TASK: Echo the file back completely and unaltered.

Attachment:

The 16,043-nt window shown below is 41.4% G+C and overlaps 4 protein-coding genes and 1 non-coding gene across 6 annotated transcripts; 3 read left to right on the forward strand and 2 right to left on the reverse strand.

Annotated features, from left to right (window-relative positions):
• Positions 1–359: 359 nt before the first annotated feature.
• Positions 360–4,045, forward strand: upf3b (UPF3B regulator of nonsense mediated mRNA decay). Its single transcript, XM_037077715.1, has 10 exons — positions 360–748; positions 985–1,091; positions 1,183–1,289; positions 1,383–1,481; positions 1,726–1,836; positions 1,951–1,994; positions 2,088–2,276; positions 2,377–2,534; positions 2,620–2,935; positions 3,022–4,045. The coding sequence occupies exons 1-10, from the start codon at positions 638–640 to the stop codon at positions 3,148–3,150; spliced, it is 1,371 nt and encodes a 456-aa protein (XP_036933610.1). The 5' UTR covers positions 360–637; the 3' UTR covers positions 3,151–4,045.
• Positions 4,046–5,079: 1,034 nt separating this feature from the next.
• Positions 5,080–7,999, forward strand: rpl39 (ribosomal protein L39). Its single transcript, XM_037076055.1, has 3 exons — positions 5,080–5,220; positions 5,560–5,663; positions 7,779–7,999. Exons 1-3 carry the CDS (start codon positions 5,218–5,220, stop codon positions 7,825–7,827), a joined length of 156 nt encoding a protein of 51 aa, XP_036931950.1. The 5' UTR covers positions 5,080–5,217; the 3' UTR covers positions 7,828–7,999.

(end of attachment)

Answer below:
The 16,043-nt window shown below is 41.4% G+C and overlaps 4 protein-coding genes and 1 non-coding gene across 6 annotated transcripts; 3 read left to right on the forward strand and 2 right to left on the reverse strand.

Annotated features, from left to right (window-relative positions):
• Positions 1–359: 359 nt before the first annotated feature.
• Positions 360–4,045, forward strand: upf3b (UPF3B regulator of nonsense mediated mRNA decay). Its single transcript, XM_037077715.1, has 10 exons — positions 360–748; positions 985–1,091; positions 1,183–1,289; positions 1,383–1,481; positions 1,726–1,836; positions 1,951–1,994; positions 2,088–2,276; positions 2,377–2,534; positions 2,620–2,935; positions 3,022–4,045. The coding sequence occupies exons 1-10, from the start codon at positions 638–640 to the stop codon at positions 3,148–3,150; spliced, it is 1,371 nt and encodes a 456-aa protein (XP_036933610.1). The 5' UTR covers positions 360–637; the 3' UTR covers positions 3,151–4,045.
• Positions 4,046–5,079: 1,034 nt separating this feature from the next.
• Positions 5,080–7,999, forward strand: rpl39 (ribosomal protein L39). Its single transcript, XM_037076055.1, has 3 exons — positions 5,080–5,220; positions 5,560–5,663; positions 7,779–7,999. Exons 1-3 carry the CDS (start codon positions 5,218–5,220, stop codon positions 7,825–7,827), a joined length of 156 nt encoding a protein of 51 aa, XP_036931950.1. The 5' UTR covers positions 5,080–5,217; the 3' UTR covers positions 7,828–7,999.